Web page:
But I'm here to tell you this
That the sky is yours to kiss
So go and lift your lips and raise your eyes
And expect surprise
And know thy place, and know thy part
Know it by name, know it by face, and know it by heart
And don't look down, cause that's all been seen
Step by step and breath by breath
It's a trail of dreams
- Danny Schmidt, Know Thy Place
You don’t have to pretend to be one thing when you’re another. Even if they ask, nobody hears what you really say. Me too. Hell, I often don’t hear what I say to myself, so how can I listen to you?
“I couldn’t be sorrier, I can’t tell you how sorry I am” can mean I can’t tell you this but I’m not sorry at all. “It doesn’t get any better than this” can mean it only gets worse from here. “Never better” in response to how are you can mean never any better. When talking about how much you care about your lover, “Every breath you take” imparts the sour whiff of a stalker.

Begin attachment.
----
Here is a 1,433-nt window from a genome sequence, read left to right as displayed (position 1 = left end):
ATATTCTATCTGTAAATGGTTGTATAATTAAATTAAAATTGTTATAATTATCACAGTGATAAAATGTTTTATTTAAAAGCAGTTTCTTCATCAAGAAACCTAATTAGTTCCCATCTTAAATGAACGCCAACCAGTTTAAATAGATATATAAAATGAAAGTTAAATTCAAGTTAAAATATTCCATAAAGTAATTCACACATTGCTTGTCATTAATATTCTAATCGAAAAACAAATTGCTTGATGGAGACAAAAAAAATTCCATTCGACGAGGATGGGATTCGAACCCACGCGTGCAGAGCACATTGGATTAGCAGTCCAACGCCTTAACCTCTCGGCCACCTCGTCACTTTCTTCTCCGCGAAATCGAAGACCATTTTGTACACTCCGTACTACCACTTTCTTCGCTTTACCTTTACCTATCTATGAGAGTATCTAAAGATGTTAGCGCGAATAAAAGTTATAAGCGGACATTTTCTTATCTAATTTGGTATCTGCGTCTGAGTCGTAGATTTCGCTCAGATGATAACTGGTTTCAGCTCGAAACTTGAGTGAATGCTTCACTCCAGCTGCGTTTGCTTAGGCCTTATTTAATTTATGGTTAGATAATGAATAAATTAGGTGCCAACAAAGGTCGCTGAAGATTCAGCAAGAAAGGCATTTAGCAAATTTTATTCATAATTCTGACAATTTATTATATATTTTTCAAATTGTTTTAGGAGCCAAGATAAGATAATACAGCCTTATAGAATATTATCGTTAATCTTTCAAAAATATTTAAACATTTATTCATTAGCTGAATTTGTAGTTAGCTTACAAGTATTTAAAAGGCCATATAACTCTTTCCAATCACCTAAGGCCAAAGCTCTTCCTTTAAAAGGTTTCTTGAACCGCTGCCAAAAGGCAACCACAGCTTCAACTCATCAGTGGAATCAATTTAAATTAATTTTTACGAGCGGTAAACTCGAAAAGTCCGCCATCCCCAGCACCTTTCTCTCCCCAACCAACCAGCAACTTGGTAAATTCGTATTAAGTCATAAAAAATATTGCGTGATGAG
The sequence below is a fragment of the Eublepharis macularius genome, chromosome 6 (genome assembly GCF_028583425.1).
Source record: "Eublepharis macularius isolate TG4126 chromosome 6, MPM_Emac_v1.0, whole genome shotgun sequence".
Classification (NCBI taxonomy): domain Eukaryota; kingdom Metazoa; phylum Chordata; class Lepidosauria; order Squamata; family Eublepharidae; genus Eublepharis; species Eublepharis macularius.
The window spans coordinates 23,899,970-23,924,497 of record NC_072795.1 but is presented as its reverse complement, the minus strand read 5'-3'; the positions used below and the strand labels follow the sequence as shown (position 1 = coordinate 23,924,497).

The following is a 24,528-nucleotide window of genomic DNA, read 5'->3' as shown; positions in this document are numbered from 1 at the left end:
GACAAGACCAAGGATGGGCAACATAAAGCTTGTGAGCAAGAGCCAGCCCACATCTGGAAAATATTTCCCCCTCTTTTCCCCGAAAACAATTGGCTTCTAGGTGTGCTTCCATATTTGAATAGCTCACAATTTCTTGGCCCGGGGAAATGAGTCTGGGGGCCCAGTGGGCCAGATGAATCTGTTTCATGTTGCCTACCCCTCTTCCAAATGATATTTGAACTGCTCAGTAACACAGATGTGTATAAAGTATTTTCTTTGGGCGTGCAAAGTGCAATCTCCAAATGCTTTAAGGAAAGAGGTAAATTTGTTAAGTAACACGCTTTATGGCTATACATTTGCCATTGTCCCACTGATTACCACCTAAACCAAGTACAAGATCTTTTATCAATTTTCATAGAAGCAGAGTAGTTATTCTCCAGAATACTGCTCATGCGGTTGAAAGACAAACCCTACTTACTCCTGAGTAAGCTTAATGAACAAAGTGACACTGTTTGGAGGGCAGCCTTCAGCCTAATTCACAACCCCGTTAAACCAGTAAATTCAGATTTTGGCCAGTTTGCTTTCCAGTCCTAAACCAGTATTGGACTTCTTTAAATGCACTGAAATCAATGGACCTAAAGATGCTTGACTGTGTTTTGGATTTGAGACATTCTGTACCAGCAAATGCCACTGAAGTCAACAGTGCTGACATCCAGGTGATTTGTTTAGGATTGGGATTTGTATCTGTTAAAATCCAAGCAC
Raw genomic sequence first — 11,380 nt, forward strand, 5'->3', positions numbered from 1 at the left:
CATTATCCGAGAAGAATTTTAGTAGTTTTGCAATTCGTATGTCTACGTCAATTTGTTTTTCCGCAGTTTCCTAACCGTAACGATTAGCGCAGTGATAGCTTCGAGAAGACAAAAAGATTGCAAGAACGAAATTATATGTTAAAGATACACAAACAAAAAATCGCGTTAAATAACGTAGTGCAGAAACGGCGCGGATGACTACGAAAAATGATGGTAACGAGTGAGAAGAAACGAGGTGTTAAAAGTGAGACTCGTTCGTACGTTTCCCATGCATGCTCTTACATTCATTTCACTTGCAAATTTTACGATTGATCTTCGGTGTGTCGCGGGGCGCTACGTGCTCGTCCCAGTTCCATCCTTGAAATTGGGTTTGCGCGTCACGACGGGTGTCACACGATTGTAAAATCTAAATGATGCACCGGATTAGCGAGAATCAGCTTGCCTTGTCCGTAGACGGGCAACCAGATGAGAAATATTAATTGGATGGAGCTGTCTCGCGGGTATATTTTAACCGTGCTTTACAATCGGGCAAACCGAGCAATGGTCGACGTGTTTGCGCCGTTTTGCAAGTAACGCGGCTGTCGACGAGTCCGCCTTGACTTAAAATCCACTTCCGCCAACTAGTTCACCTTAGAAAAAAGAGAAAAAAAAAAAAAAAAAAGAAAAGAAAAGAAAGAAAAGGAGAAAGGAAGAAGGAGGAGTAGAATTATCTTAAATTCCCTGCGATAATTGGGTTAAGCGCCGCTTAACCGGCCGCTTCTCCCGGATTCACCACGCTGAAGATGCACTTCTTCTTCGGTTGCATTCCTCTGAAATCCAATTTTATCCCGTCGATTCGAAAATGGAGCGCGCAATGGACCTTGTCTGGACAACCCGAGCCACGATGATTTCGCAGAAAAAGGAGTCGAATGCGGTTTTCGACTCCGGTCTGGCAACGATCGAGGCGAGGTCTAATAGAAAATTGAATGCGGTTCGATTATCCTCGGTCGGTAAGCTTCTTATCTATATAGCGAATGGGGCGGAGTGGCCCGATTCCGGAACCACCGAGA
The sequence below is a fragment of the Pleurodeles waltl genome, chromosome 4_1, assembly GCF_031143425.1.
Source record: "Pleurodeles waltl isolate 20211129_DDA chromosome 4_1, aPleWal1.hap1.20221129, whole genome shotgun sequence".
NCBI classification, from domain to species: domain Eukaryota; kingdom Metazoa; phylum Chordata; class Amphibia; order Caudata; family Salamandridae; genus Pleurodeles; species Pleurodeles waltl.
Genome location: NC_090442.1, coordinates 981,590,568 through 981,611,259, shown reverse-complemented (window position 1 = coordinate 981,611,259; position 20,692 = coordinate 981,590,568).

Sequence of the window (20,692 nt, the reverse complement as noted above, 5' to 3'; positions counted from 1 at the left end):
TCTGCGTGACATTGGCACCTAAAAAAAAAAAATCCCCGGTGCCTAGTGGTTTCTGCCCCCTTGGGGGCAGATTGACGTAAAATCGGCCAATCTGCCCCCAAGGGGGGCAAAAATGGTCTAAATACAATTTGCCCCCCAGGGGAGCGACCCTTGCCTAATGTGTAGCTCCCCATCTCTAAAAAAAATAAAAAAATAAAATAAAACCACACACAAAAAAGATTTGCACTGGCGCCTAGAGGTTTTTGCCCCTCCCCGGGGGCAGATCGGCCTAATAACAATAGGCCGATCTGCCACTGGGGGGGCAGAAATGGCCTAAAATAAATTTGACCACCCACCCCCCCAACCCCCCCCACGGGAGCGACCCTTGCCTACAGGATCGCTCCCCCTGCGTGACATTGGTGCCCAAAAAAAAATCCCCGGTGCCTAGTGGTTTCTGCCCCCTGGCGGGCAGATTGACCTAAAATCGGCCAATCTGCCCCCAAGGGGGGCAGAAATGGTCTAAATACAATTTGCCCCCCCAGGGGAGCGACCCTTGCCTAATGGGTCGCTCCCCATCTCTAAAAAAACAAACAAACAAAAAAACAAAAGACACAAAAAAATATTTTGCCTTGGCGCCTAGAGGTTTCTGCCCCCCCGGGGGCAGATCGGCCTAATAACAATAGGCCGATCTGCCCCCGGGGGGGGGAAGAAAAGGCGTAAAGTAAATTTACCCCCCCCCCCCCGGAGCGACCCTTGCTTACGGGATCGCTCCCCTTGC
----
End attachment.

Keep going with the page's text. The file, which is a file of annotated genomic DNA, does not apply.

I know someone who died of colon cancer – never able to get rid of poison that was killing her, keeping it locked tight inside. I knew somebody who died of heart failure – from a broken heart. I knew someone who died of kidney cancer – he was able to piss his poison out on his loved ones until he wasn’t. The last year of his life his poison had no place to go. He spent a year emptying a catheter until he couldn’t. His loved one had to empty his bloody catheter for him. I have decided that dying of anger is a total pain in the neck.
So, while telling someone to expect surprise may be intended as an affirmation, a hope of better things to come unexpectedly, don’t forget the dark shadow of unpleasant surprise that has nothing pleasant about it. You might as well say expect disappointment, betrayal, and a slow, painful and undignified death because they are at least as likely as winning the lottery.
Fortunately, platitudes suffice in most of our dealings with each other. Which is just as well when or if you think of it because we are each so wrapped up in our own place following the trail of our own private dreams. A wise woman recently told me, “Fucking renarration, man. It messes us all up.” A.E. Houseman, that poetic pessimist, wrote:
The thoughts of others
Were light and fleeting
Like lovers meeting
Or luck or fame.
My thoughts were of trouble
And mine were steady
So I was ready
When trouble came.
Expect surprise, everyone. If you don’t like it, just re-pave the trail of your dreams.